Mineral identification

Reply Tue 7 Jun, 2016 06:21 pm
So I found a large lump of Quartz in Ireland with some interesting minerals embedded I it.

I think it might be various coloured types of pyrite.

Can anyone confirm if they are such from the photos?





Reply Tue 7 Jun, 2016 06:23 pm
Looks like Peacock Pyrite to me.
Reply Tue 7 Jun, 2016 06:29 pm
Thanks - checked that up on wiki and it would make sense as the rock is from near an old copper mine.
Reply Tue 7 Jun, 2016 08:20 pm
yeh, most of the blue is Bornite (or as ros called it, by its better known name of called peacock ore). The goldish looking pyrite is chalcocite or chalcopyrite and the layers look like a copper tin sulfide called stannite or maucherite.(Cant tell without doing a closer look).
If you have lots of it to spare, put each different colored specimen onto a piece of ceramic (unglazed) . Using a hand blowtorch, hit it with the blue part of the blowtorch flame for a few seconds in a darkened area (ppreferably outside on a concrete or bricked area. If there is a lingering bluish flame of sulfur present, youve got the entiremetal sulfide family there, copper, Iron, manganese, tin ,zincand nickle. Pyrites are a huge group of sulfide minerals and we classify them by their metal ion and the number of sulfur atoms per molecule(or elements that "Act" like sulfur like tellurium, selenium or sulfoxides)
, like AX are minerals where theres an EQUAL number of metal ions to an equal number of sulfur ions (like Galena (PbS) or Chalcopyrite Cu2Fe2-S4
or AX2 are minerals with one metal and two sulfurs (like iron pyrite Fe S2), Theres about 165 separate minerals and the class is growing almost monthly as we explore deeper magamatic zones.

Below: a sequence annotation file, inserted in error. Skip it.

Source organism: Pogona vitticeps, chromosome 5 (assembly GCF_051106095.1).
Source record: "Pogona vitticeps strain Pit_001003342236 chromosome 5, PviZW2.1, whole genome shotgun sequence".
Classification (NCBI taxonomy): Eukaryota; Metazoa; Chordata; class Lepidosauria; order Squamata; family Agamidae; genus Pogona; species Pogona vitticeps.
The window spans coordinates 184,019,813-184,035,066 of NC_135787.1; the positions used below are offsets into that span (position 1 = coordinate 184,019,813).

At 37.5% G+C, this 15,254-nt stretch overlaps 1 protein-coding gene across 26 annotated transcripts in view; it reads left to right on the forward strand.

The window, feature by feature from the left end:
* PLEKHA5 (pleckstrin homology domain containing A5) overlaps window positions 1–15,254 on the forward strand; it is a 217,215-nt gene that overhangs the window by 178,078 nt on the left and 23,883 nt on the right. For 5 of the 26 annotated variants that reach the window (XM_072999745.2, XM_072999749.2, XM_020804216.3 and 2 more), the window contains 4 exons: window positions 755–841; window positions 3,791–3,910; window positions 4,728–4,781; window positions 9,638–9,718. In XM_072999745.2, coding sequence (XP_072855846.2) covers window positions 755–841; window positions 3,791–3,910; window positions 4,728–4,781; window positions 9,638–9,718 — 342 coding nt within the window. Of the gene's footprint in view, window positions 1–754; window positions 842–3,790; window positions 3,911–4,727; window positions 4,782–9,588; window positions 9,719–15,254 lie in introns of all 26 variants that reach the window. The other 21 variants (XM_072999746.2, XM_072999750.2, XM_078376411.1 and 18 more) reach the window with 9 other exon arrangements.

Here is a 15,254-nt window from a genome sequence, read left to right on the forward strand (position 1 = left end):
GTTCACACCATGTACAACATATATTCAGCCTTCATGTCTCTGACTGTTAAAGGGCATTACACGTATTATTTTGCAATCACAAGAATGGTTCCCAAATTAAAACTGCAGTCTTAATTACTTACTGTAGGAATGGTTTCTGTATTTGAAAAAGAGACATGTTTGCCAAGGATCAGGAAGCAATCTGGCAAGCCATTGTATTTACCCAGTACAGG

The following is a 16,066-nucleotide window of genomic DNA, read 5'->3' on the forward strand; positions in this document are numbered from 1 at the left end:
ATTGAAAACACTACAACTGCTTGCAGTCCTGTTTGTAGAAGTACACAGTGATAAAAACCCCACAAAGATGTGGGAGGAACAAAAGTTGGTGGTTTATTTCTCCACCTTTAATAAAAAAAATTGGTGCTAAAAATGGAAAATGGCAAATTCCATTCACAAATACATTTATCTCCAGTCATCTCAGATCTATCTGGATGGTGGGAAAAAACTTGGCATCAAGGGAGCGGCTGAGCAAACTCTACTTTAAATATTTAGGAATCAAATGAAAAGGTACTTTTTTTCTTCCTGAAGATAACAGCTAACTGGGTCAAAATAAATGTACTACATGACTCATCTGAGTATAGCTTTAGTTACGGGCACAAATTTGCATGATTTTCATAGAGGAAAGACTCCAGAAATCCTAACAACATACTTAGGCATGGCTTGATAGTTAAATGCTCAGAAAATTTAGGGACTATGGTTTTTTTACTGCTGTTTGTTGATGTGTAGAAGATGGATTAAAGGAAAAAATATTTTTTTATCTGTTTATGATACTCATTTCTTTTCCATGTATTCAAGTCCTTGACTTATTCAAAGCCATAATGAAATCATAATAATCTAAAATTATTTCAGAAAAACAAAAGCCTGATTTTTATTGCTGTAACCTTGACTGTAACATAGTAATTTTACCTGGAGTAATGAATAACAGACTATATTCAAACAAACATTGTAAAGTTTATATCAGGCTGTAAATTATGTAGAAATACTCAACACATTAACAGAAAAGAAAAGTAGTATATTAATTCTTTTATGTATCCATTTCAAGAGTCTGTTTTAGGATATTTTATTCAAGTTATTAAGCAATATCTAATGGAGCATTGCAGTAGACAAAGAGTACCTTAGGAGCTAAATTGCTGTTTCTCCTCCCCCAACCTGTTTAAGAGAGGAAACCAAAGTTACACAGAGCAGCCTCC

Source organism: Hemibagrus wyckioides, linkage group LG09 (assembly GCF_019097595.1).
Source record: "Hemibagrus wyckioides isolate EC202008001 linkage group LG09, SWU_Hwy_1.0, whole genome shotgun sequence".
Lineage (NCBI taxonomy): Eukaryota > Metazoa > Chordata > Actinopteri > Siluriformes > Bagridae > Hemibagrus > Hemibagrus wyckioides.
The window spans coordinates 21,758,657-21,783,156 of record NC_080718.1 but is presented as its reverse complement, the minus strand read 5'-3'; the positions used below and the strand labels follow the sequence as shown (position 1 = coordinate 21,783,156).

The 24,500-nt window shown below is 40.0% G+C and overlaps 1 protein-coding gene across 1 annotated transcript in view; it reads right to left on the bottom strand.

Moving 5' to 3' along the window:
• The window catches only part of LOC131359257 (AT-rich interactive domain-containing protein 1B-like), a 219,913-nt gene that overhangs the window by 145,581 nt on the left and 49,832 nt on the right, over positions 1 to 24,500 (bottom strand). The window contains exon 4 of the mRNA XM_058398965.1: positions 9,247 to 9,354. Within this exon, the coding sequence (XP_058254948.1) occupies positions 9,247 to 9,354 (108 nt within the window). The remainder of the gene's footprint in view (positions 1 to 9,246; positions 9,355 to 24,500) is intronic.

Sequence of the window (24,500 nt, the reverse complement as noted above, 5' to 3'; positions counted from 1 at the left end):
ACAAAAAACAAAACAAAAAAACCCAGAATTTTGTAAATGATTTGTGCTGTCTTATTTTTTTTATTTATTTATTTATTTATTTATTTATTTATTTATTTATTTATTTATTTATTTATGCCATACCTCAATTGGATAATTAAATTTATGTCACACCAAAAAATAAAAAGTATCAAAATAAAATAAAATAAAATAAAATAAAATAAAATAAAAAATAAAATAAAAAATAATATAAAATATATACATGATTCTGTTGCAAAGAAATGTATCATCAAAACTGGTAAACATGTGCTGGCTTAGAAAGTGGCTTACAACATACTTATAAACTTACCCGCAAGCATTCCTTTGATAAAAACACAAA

Pyrites are always important metal holders where very desirable metals actually occupy spaces in the pyrite xl lattice. two of the biggest gold mines in the US were not in the west or alaska (until recentlynwhen tehse mines were closed).
The biggest gold mines were in the piedmont of the Appalachins (Pq and South Carolina)
The neat thing is that the Grampian highlands and other areas in the UK are "connected by birth" to these US piedmont "pyrite gold rocks"

One mine in Pa, used to produce 23 weight of gold that was a bit greater than 12 oz per ton of ore. All from pyrite crystals. I really dont know why the name "fools Gold" stuck, becuse as our metallurgy and processing tricks improved, we were able to get the gold from pyrites quite easily. "fools gold " is a term that goes back to pacer days when they didnt know that the pyrite was also worth going after, except that they didnt really have the extraction and purification tricks that we do.

Thered been a few minor "gold rushes " in the UK during the 20th century, most of it metamorphic quartz bearing pyrite or hydro gold in quartzites.

Reply Wed 8 Jun, 2016 09:14 am
Thanks for the extensive info Farmerman.

I'd like to try that blowtorch experiment but I don't think I could. I can't really manage to break any of the Quartz block off so my chances of isolating any piece of the pyrite are very slim.
Reply Wed 8 Jun, 2016 09:17 am
then you can use a "streak test" with another piece of flat un glazed porcelain (Underneath of a pice of Rockingham pottery would work)
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Reply Wed 8 Jun, 2016 10:37 am
Miki, #3, 4, 5 remind me of mica; that is, unless #5 is gold, which I doubt. Need help with 1 and 2, I'd like to know too, beautiful
Reply Wed 8 Jun, 2016 10:42 am
pyrite is like saying "meat".

0 Replies

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